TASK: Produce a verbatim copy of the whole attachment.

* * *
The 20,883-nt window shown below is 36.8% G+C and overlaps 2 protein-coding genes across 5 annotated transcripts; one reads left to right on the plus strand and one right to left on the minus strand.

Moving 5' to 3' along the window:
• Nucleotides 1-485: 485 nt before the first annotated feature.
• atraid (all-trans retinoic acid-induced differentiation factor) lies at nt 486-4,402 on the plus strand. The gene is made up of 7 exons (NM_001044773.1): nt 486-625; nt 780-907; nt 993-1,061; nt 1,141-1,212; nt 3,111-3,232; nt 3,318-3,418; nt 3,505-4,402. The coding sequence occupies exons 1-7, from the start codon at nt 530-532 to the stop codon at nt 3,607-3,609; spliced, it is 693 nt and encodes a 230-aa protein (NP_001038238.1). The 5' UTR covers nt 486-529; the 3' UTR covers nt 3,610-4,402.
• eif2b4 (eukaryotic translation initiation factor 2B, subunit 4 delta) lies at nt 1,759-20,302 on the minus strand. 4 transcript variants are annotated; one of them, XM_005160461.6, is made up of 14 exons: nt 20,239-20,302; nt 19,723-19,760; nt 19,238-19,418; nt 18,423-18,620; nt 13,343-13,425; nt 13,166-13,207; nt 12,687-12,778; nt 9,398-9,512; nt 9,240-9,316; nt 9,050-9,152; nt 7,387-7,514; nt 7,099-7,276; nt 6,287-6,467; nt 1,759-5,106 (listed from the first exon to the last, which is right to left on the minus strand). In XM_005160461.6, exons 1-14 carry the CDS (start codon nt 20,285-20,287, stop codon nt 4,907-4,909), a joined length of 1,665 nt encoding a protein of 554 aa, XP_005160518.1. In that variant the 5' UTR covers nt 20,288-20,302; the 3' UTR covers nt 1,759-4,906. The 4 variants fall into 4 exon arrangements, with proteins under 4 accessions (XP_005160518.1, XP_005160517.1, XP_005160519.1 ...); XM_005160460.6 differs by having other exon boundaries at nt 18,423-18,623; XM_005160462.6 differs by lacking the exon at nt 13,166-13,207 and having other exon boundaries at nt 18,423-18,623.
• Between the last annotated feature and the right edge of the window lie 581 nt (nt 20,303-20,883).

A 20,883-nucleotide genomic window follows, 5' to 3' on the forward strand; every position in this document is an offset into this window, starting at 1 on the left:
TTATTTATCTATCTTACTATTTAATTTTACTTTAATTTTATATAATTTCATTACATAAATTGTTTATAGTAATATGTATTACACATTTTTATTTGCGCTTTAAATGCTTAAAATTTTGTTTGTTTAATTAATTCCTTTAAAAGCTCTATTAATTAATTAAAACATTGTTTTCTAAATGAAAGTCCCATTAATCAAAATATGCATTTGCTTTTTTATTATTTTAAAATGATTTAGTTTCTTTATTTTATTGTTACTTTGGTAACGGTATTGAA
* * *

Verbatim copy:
The 20,883-nt window shown below is 36.8% G+C and overlaps 2 protein-coding genes across 5 annotated transcripts; one reads left to right on the plus strand and one right to left on the minus strand.

Moving 5' to 3' along the window:
• Nucleotides 1-485: 485 nt before the first annotated feature.
• atraid (all-trans retinoic acid-induced differentiation factor) lies at nt 486-4,402 on the plus strand. The gene is made up of 7 exons (NM_001044773.1): nt 486-625; nt 780-907; nt 993-1,061; nt 1,141-1,212; nt 3,111-3,232; nt 3,318-3,418; nt 3,505-4,402. The coding sequence occupies exons 1-7, from the start codon at nt 530-532 to the stop codon at nt 3,607-3,609; spliced, it is 693 nt and encodes a 230-aa protein (NP_001038238.1). The 5' UTR covers nt 486-529; the 3' UTR covers nt 3,610-4,402.
• eif2b4 (eukaryotic translation initiation factor 2B, subunit 4 delta) lies at nt 1,759-20,302 on the minus strand. 4 transcript variants are annotated; one of them, XM_005160461.6, is made up of 14 exons: nt 20,239-20,302; nt 19,723-19,760; nt 19,238-19,418; nt 18,423-18,620; nt 13,343-13,425; nt 13,166-13,207; nt 12,687-12,778; nt 9,398-9,512; nt 9,240-9,316; nt 9,050-9,152; nt 7,387-7,514; nt 7,099-7,276; nt 6,287-6,467; nt 1,759-5,106 (listed from the first exon to the last, which is right to left on the minus strand). In XM_005160461.6, exons 1-14 carry the CDS (start codon nt 20,285-20,287, stop codon nt 4,907-4,909), a joined length of 1,665 nt encoding a protein of 554 aa, XP_005160518.1. In that variant the 5' UTR covers nt 20,288-20,302; the 3' UTR covers nt 1,759-4,906. The 4 variants fall into 4 exon arrangements, with proteins under 4 accessions (XP_005160518.1, XP_005160517.1, XP_005160519.1 ...); XM_005160460.6 differs by having other exon boundaries at nt 18,423-18,623; XM_005160462.6 differs by lacking the exon at nt 13,166-13,207 and having other exon boundaries at nt 18,423-18,623.
• Between the last annotated feature and the right edge of the window lie 581 nt (nt 20,303-20,883).

A 20,883-nucleotide genomic window follows, 5' to 3' on the forward strand; every position in this document is an offset into this window, starting at 1 on the left:
TTATTTATCTATCTTACTATTTAATTTTACTTTAATTTTATATAATTTCATTACATAAATTGTTTATAGTAATATGTATTACACATTTTTATTTGCGCTTTAAATGCTTAAAATTTTGTTTGTTTAATTAATTCCTTTAAAAGCTCTATTAATTAATTAAAACATTGTTTTCTAAATGAAAGTCCCATTAATCAAAATATGCATTTGCTTTTTTATTATTTTAAAATGATTTAGTTTCTTTATTTTATTGTTACTTTGGTAACGGTATTGAA